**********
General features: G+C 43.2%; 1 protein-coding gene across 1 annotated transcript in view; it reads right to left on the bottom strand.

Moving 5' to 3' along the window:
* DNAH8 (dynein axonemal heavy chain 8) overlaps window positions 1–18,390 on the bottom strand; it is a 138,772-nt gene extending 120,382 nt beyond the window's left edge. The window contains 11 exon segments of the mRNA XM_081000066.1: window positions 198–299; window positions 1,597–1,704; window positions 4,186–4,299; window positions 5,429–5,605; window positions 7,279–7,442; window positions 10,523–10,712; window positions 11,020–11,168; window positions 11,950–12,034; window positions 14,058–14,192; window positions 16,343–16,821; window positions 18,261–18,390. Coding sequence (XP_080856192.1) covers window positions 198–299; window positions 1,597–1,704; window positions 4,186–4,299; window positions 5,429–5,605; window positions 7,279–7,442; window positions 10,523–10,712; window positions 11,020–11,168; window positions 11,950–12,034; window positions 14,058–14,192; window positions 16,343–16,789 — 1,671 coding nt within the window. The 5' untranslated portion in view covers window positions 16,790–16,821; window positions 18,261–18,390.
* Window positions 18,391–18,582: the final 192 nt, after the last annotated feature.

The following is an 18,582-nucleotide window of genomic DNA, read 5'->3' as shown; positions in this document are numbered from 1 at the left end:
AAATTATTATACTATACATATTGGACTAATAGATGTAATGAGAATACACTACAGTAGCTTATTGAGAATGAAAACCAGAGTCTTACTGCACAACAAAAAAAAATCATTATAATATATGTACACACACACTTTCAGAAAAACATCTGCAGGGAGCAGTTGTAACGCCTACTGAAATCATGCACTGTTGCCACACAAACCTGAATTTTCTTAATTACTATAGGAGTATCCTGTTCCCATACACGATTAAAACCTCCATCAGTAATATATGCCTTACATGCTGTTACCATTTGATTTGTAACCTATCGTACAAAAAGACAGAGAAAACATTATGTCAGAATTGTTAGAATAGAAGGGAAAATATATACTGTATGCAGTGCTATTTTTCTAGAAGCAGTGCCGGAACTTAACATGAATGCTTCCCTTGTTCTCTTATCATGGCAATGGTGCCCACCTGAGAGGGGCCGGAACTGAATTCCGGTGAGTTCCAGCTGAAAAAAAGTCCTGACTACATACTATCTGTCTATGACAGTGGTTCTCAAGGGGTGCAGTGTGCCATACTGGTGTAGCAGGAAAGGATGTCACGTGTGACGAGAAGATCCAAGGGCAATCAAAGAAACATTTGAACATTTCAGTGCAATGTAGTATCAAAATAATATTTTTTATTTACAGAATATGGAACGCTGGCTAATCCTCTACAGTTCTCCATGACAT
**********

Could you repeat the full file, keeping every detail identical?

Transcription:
General features: G+C 43.2%; 1 protein-coding gene across 1 annotated transcript in view; it reads right to left on the bottom strand.

Moving 5' to 3' along the window:
* DNAH8 (dynein axonemal heavy chain 8) overlaps window positions 1–18,390 on the bottom strand; it is a 138,772-nt gene extending 120,382 nt beyond the window's left edge. The window contains 11 exon segments of the mRNA XM_081000066.1: window positions 198–299; window positions 1,597–1,704; window positions 4,186–4,299; window positions 5,429–5,605; window positions 7,279–7,442; window positions 10,523–10,712; window positions 11,020–11,168; window positions 11,950–12,034; window positions 14,058–14,192; window positions 16,343–16,821; window positions 18,261–18,390. Coding sequence (XP_080856192.1) covers window positions 198–299; window positions 1,597–1,704; window positions 4,186–4,299; window positions 5,429–5,605; window positions 7,279–7,442; window positions 10,523–10,712; window positions 11,020–11,168; window positions 11,950–12,034; window positions 14,058–14,192; window positions 16,343–16,789 — 1,671 coding nt within the window. The 5' untranslated portion in view covers window positions 16,790–16,821; window positions 18,261–18,390.
* Window positions 18,391–18,582: the final 192 nt, after the last annotated feature.

The following is an 18,582-nucleotide window of genomic DNA, read 5'->3' as shown; positions in this document are numbered from 1 at the left end:
AAATTATTATACTATACATATTGGACTAATAGATGTAATGAGAATACACTACAGTAGCTTATTGAGAATGAAAACCAGAGTCTTACTGCACAACAAAAAAAAATCATTATAATATATGTACACACACACTTTCAGAAAAACATCTGCAGGGAGCAGTTGTAACGCCTACTGAAATCATGCACTGTTGCCACACAAACCTGAATTTTCTTAATTACTATAGGAGTATCCTGTTCCCATACACGATTAAAACCTCCATCAGTAATATATGCCTTACATGCTGTTACCATTTGATTTGTAACCTATCGTACAAAAAGACAGAGAAAACATTATGTCAGAATTGTTAGAATAGAAGGGAAAATATATACTGTATGCAGTGCTATTTTTCTAGAAGCAGTGCCGGAACTTAACATGAATGCTTCCCTTGTTCTCTTATCATGGCAATGGTGCCCACCTGAGAGGGGCCGGAACTGAATTCCGGTGAGTTCCAGCTGAAAAAAAGTCCTGACTACATACTATCTGTCTATGACAGTGGTTCTCAAGGGGTGCAGTGTGCCATACTGGTGTAGCAGGAAAGGATGTCACGTGTGACGAGAAGATCCAAGGGCAATCAAAGAAACATTTGAACATTTCAGTGCAATGTAGTATCAAAATAATATTTTTTATTTACAGAATATGGAACGCTGGCTAATCCTCTACAGTTCTCCATGACAT